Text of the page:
• Don't get overwhelmed. Don't try to clean out your garage, all your drawers, and closets in one day or one weekend. Do one drawer at a time, one shelf at a time, or one corner at a time. Set a time limit each day for your work -- for example just 20 minutes of dedicated time without television or other distractions. Don't take out and sort more than you can put back in that period of time. For more free clutter-clearing guidance and inspiration, visit the "FlyLady" site at
  • Don't keep what you don't need. We all keep many items we don't need right now, but might someday. Or we keep items that remind us of something in our past. The mobile military lifestyle requires moving each item many times into homes of all shapes and sizes. Imagine running a marathon while carrying a 20-pound box of high school memorabilia. It's a lot tougher, and the real memories that match those items are not in the box, but in your mind. As you clean out, consider the following:
  • Have I used this in the last year?
  • Will I use it in our next home?
  • Is it worth packing and unpacking this item several times?
  • Will this item tolerate an overseas move or different climate?
  • Is this item too large, impractical, or improperly wired, to be used in my next home?
  • Am I keeping this item because I love it or because I don't want to forget the memory that goes with it?
  • Am I keeping this item because someday the person who gave it to me may notice it is missing?
  • Do I need to keep this item or could I just take a photograph of it to save the memory?
  • Would I rather have this item or the money it could earn at a garage sale or through a tax write-off?
  • Would I rather keep this item unused or give it away to someone who will use it?
  • Start dividing your things into shipments. As you go through your things, think about what you may want to keep in CONUS in long-term storage. Create an area in your home or certain cabinets, closets, or shelves to physically separate these items from everything else. Or mark these items with strong sticky notes or painter's tape on a side or bottom that isn't seen.
  • Sell it. It's often easier to let go of things if we can make money from them. Think about selling your excess in a garage sale (also called a tag sale or yard sale) or through an online auction service. With a little work and effort you can make money to help offset the costs of the move.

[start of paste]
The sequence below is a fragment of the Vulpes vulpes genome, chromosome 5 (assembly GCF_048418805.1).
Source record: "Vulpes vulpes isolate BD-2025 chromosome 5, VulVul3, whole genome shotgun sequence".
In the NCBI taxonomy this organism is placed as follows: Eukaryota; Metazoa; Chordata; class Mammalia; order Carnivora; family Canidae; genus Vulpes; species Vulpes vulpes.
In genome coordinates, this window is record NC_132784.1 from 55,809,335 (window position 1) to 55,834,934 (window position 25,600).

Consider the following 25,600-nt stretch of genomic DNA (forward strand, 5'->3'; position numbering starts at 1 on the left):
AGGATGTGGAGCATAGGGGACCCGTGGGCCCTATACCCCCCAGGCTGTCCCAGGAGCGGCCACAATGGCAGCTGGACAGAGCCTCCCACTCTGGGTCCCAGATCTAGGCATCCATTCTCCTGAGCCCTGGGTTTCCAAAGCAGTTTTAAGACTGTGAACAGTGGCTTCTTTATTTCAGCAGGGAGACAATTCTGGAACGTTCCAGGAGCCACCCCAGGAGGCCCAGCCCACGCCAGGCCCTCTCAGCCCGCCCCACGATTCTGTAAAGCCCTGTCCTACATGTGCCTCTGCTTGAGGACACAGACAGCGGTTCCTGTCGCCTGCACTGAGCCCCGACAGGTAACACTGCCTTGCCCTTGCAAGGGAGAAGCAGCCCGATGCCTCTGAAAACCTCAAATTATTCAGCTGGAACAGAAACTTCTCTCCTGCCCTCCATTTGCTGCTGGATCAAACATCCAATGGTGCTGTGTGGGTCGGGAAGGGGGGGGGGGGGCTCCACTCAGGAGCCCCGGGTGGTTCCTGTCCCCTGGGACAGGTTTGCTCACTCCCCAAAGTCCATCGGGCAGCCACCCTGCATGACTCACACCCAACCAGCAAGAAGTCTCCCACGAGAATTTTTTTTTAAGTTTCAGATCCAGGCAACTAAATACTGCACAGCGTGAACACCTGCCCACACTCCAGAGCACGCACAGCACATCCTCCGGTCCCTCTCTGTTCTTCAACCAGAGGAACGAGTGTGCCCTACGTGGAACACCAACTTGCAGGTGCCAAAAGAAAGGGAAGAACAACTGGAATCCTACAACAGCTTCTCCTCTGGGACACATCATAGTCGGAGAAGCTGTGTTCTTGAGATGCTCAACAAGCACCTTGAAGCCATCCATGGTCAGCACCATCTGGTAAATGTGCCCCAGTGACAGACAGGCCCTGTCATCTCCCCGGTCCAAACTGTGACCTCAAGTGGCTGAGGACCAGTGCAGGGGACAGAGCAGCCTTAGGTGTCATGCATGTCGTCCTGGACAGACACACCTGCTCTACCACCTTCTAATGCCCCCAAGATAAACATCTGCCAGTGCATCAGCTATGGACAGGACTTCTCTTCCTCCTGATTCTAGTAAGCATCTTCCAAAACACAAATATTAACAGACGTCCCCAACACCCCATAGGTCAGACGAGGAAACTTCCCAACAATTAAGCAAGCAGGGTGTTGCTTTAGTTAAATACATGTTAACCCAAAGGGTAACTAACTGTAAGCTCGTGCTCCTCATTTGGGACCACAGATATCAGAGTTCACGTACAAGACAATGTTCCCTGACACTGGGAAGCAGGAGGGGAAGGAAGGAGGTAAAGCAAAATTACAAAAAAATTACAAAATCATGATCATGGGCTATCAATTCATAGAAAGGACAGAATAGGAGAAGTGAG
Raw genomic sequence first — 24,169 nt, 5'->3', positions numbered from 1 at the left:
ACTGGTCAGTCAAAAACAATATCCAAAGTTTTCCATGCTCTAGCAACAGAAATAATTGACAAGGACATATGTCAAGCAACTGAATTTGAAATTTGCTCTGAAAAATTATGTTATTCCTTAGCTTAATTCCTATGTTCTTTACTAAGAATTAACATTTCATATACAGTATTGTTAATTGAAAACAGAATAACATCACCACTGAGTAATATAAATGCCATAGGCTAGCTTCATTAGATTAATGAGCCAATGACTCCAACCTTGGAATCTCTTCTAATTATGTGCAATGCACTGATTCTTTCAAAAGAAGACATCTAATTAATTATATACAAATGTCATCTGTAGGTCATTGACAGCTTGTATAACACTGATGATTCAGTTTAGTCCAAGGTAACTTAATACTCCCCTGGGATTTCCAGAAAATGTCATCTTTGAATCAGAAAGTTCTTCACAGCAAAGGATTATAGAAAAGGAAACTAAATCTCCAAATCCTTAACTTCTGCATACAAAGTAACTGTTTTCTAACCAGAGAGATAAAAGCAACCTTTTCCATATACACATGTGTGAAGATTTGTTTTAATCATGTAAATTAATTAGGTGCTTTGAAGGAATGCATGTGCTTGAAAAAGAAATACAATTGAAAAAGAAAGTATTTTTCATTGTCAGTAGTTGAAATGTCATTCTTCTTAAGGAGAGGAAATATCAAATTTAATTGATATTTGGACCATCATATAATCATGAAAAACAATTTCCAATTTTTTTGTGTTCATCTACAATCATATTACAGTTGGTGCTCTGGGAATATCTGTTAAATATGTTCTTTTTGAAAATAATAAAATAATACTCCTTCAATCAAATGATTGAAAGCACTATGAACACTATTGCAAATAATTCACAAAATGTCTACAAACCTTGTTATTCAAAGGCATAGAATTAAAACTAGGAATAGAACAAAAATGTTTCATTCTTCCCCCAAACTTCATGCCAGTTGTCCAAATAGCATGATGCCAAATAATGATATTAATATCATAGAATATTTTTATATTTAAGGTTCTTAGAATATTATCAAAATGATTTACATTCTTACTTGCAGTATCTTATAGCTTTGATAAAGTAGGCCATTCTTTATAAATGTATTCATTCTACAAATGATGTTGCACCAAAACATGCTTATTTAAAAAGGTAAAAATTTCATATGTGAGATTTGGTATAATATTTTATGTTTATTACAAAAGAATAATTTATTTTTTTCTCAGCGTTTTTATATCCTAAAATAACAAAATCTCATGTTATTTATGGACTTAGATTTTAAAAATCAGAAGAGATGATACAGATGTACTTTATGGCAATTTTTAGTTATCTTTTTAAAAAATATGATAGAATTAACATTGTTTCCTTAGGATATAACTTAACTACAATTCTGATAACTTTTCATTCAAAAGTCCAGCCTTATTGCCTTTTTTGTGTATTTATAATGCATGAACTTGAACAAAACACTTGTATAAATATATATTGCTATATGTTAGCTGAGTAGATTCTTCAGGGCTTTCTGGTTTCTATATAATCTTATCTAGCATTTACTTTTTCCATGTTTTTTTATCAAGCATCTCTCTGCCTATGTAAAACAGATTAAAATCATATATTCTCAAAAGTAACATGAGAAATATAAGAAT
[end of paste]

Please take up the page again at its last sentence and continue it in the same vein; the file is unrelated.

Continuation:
• Donate what is left. Many nonprofit organizations would love to take what you don't sell. If you itemize your taxes, make a list of the items you are donating and their condition, especially those in good condition. It may decrease your tax bill. Charities limit what they will take -- for example, they often decline computer equipment and some children's equipment. Some nonprofit groups even come to your home to pick up donations if you make arrangements in advance. Be sure to plan this pick-up many days before the movers arrive in case the nonprofit group can't take some items. And don't forget about donating to your installation thrift store.

Dividing your belongings for shipment

Whether you are going to Hawaii or Korea, you must divide all your personal items into different shipments. Your sponsor or others from that destination can give you valuable advice on what to pack and what to leave behind. Check with them first before you begin dividing items into one of four categories:

  • Unaccompanied baggage. Your relocation counselor can tell you how much weight you may have in an unaccompanied baggage shipment. This weight will count against your total weight allowance. This shipment should include items you will need immediately at your destination. It should be sent several weeks before the rest of your things and well before you depart for your new home in order to arrive in time. It is packed separately and it arrives long before the rest of your household goods. This contains the essential items that will allow you to function "normally" when you arrive. No furniture is allowed other than baby furniture. Remember that many items may be available through a loan program at your destination. Things available for loan include high chairs, portable cribs and strollers. Keep in mind that this shipment is small and may receive rougher handling than your larger shipment. Things you may want in this shipment include:
  • Seasonal clothes
  • Essential kitchen items
  • Dishes
  • Baby equipment (for example, cribs or bathtubs)
  • Small television
  • Telephone
  • Bed linens, towels, and pillows
  • Children's toys
  • Professional items These items are things you need in order to do your job at your destination. They will probably be packed with the unaccompanied baggage to arrive first. The weight of this shipment does not count against your total shipment. Do not pack uniform items that you might need before you leave your old position.